The lightest-weight mass market trekking poles usually come in around 6.5 to 8.5 ounces per pole, or 13 to 17 ounces per pair. Enter CAMP: Their Xenon 4 trekking poles only weigh 9.9 ounces per pair. Not only are they very light, but they break down into four sections using avalanche probe technology at the joints. There’s a Dyneema cord in the middle of the pole; pull it up through the handle and just pull down to lock. Packed down, the poles are only 12.6 inches long. CAMP claims that their poles are the lightest trekking poles in the world, but they must not be familiar with Gossamer Gear LT4s (6.6 ounces per pair). Regardless, I’m really impressed with these poles and am anxious to test them. Talk about ease of packing! MSRP is $69.95. CAMP also makes a sturdier, much less flexy pair, the Xenon Trek, that weighs 12.7 ounces per pair for $79.95. (Pictured is the Xenon Trek, not the 4.)
It seems like forum questions come up somewhat regularly about ultralight ice axes or crampons. Though not new, I wanted to mention Camp’s Corsa ice axe that weighs only 7.2 ounces. MSRP is $119.95. They also make a twelve-point aluminum crampon, the XLC 390, that only weighs 13.8 ounces. MSRP is $149.95.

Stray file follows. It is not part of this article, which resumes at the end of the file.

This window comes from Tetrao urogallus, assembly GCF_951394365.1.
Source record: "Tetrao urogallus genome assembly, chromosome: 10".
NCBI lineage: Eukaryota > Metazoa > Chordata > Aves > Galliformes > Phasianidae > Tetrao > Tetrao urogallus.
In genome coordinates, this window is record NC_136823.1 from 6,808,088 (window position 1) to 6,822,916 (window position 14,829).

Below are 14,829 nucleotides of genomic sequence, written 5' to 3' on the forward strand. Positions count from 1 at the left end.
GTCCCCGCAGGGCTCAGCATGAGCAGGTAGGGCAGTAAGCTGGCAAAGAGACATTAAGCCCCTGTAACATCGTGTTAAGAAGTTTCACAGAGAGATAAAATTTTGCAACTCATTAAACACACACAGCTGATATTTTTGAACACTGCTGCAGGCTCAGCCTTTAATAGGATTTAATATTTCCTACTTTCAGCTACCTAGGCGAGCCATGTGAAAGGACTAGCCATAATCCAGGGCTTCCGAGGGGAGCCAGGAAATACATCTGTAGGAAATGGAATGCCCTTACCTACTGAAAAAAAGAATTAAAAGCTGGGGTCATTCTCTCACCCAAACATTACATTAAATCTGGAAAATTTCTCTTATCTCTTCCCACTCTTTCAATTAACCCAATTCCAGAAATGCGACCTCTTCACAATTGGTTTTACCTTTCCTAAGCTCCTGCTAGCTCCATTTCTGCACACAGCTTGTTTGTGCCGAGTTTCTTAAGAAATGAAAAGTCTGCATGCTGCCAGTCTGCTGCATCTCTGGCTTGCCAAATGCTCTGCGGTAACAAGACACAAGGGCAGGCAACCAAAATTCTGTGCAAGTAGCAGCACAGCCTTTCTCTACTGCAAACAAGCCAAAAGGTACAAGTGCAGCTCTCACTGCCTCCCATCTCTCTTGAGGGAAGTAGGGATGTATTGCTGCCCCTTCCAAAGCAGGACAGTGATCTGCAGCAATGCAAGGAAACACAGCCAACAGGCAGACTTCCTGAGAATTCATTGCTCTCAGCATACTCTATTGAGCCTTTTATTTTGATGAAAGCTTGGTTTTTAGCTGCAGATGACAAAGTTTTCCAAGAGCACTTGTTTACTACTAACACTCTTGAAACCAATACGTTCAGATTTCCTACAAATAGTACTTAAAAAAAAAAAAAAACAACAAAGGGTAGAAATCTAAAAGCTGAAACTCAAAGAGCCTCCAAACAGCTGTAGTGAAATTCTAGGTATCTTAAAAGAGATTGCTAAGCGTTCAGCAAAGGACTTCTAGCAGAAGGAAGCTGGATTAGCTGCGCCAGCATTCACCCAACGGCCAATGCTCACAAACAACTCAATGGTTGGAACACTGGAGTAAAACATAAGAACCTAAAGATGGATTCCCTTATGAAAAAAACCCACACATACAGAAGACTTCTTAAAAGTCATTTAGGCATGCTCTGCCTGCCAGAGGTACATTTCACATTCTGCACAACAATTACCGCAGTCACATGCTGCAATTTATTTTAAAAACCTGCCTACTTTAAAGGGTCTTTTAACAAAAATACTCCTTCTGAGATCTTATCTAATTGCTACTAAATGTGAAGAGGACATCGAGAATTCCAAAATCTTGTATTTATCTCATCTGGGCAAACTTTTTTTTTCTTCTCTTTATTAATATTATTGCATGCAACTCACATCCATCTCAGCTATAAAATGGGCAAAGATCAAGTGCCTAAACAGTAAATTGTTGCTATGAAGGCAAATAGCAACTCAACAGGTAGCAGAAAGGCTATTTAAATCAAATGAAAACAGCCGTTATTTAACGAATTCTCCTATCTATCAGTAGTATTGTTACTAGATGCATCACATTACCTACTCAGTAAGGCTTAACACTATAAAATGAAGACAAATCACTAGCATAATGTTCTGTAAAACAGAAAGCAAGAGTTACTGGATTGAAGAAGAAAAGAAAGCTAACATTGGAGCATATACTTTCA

La Sportiva introduced two new models in their Mountain Running line, the Electron and Quantum. What’s great is that they’ve adopted a more ergonomic last, slip-lasted and a softer midsole that cushions impact and should adapt better to trail surfaces. In more real-world terms, they had me try on a pair and walk around on a few large sharp-ish objects; the shoe conformed to the chunky stuff, let me keep a pretty flat pace by not rocker-ing on the objects, and were soft but not squishy or unsupportive. The tread is also pretty unique, looking kind of like wave-rippled sand. La Sportiva describes the 11.95-ounce Electrons as dynamic, highly cushioned, with excellent grip and a terrain adapting sole. MSRP on the Electron will be $120.
I recently tried spending a night in a different company’s ultralight hammock, but was so uncomfortable and verging on unexpected egress that I spent the last half of the night on the ground. When I stopped by the Hennessy booth I jumped in one and tried it out… really comfortable, really stable. I’m psyched. Hennessy Hammock has long been known for their bottom entry velcro, euphemistically referred to as the “birth canal,” but the company has some new developments. They’re now introducing zippered versions in their most popular models. One thing I like about the side-zippered mesh is that it easily flips over the suspension line for the mesh, so you can sit in the hammock without undoing or reconfiguring anything.